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labor workers mexican family

The history of farmworkers in the United States, as well as their current situation and their future prospects, reflects the complex ways in which labor-force dynamics interact with social classification systems to shape the intertwined and often-confused concepts of “race,”“ethnicity,”and “national origin.”In a global context, trans-national migrants are almost always on the lowest tier of the economic ladder. In the United States, most farm-workers have historically been economically and politically disadvantaged, not so often as a consequence of their being racial minorities, but more because of their status as unauthorized immigrants. However, the high association between farm work and certain racial-ethnic minorities has reinforced negative racial views of these groups and often supported stereotypes about their abilities and employment preferences.

The relationship between farm-labor market dynamics and the farmworkers’ quasi-racial identity as the lowest-ranking occupational group in U.S. society is systematic, paradoxical, and in no sense accidental. Agribusiness representatives argue that immigrants are “naturally”more motivated or more productive than native-born workers. But the most recently arrived transnational migrant farmworkers are, in fact, remarkably unproductive, primarily because they have had no prior experience in contemporary labor-intensive large-scale agriculture. They are simply more easily exploitable because they will accept wages and working conditions that workers with other options will not consider. Mexican immigrants’ experience in using extended family and social networks to secure employment in a highly unstable labor market allows them to navigate in an environment that is daunting to native-born Americans accustomed to more formal processes for securing and keeping a job.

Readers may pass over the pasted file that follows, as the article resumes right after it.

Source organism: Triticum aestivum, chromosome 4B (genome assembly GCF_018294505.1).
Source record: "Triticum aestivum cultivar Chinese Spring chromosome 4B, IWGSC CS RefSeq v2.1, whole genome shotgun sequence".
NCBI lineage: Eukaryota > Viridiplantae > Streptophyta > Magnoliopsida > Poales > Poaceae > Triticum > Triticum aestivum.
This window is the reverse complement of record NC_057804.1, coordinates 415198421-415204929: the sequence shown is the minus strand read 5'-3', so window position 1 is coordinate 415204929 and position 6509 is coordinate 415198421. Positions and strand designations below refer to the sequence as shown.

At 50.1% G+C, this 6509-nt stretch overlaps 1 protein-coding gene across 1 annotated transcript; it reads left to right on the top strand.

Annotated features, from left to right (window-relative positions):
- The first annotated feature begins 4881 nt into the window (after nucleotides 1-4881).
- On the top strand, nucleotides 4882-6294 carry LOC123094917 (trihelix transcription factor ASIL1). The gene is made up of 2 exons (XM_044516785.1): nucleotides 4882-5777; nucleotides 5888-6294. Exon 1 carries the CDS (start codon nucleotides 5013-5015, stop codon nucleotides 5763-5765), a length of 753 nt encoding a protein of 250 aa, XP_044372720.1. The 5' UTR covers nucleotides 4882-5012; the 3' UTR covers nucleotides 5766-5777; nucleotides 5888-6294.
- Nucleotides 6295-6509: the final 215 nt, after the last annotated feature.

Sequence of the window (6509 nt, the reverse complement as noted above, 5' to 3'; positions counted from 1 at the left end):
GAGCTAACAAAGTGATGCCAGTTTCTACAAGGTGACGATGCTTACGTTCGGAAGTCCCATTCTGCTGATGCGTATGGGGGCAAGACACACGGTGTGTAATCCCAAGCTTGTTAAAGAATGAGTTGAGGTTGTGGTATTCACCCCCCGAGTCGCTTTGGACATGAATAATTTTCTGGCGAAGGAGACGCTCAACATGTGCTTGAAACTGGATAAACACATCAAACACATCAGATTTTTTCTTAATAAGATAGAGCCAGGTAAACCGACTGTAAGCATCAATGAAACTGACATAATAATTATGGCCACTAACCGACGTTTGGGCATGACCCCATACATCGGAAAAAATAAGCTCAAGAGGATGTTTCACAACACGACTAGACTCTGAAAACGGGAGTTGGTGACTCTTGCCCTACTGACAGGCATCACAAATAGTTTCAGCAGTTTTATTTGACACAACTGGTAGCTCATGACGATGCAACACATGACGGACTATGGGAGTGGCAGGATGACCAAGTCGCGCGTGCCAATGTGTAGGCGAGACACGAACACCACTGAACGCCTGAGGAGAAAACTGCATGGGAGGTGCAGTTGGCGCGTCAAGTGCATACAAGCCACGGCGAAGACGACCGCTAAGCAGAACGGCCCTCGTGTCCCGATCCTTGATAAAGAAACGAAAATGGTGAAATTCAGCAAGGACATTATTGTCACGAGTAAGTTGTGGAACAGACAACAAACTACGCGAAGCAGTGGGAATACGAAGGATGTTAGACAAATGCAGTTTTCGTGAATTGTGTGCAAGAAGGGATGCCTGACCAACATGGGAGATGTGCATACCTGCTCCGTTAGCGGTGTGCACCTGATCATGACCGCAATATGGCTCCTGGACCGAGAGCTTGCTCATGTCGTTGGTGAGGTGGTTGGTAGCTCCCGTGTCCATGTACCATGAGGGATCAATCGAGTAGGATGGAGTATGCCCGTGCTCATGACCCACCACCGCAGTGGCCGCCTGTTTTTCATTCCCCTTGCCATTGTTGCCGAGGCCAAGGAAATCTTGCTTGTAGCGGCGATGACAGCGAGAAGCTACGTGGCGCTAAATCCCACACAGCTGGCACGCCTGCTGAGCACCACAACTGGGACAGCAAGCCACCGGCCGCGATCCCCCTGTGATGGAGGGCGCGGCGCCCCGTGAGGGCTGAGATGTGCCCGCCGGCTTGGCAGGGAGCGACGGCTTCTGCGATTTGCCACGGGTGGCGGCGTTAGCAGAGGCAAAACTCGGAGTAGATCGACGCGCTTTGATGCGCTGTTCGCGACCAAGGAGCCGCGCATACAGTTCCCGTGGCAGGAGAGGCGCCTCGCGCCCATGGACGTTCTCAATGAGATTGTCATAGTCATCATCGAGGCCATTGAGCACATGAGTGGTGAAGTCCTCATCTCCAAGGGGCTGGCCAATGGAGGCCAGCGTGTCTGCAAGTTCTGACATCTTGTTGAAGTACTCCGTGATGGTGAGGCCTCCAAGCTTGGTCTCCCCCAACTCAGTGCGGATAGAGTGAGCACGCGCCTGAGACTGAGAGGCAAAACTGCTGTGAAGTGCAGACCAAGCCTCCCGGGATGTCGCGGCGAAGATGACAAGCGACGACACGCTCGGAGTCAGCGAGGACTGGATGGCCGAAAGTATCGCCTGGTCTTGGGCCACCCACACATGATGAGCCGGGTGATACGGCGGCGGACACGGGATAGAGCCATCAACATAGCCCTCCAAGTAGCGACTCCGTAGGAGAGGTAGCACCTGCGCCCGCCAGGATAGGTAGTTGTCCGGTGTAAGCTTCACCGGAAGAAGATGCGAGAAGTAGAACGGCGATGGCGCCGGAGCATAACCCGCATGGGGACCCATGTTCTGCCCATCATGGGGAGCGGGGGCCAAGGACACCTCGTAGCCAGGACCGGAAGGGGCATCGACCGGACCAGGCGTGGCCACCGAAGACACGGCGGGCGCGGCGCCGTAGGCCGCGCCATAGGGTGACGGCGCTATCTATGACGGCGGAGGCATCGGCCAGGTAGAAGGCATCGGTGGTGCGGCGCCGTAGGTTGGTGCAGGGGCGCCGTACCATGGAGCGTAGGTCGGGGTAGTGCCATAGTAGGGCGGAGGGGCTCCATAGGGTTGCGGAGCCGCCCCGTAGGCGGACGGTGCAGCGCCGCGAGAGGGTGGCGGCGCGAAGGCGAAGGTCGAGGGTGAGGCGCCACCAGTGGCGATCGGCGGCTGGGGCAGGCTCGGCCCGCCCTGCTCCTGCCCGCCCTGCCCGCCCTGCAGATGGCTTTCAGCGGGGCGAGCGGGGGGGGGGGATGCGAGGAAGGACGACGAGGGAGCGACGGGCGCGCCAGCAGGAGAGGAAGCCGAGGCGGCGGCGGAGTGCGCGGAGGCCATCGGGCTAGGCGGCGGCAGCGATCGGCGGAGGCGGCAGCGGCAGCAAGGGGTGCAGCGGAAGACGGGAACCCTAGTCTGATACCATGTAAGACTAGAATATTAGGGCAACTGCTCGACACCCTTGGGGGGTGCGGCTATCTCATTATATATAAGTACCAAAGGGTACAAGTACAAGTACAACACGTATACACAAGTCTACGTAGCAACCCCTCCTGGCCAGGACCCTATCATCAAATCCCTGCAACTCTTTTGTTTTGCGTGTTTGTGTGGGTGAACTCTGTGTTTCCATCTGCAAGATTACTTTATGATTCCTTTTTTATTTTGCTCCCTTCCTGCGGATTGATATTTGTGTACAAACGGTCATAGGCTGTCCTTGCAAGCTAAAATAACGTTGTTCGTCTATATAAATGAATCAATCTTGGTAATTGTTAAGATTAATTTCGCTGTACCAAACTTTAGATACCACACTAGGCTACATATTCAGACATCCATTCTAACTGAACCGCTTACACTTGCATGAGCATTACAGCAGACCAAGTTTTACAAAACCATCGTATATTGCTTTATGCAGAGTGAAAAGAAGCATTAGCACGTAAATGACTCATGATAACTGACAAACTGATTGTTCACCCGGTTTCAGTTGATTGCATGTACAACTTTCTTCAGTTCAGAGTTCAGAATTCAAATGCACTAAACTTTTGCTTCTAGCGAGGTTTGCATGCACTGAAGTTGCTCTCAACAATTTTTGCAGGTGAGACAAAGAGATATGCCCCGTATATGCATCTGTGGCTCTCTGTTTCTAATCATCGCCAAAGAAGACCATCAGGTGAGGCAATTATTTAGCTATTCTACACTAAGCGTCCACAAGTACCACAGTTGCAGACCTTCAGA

While the ethnic composition of the U.S. farmworker population is always changing, an unchanging reality is that the agricultural workplace is largely exempt from the framework of labor laws that protect mainstream workers. Farmworkers were initially excluded from the protection of the Fair Labor Standards Act when it was passed in 1938. Subsequent legislative “fixes”intended to bring the “rule of law”to the agricultural workplace have been undermined by an immigration policy crafted to allow continued influxes of unauthorized Mexican and Guatemalan migrant farmworkers while simultaneously effectively stripping these workers of human and labor rights.

While immigration status constrains the ability of farmworkers to organize to demand improvements in wages or working conditions, progress has been made in some cases. In 2005, for example, a national campaign by a Florida farmworker group resulted in an increase of a penny per pound in piece-rate wages for harvesting tomatoes. This was a 70 percent increase over their former earnings of 50 cents per 35-pound bucket.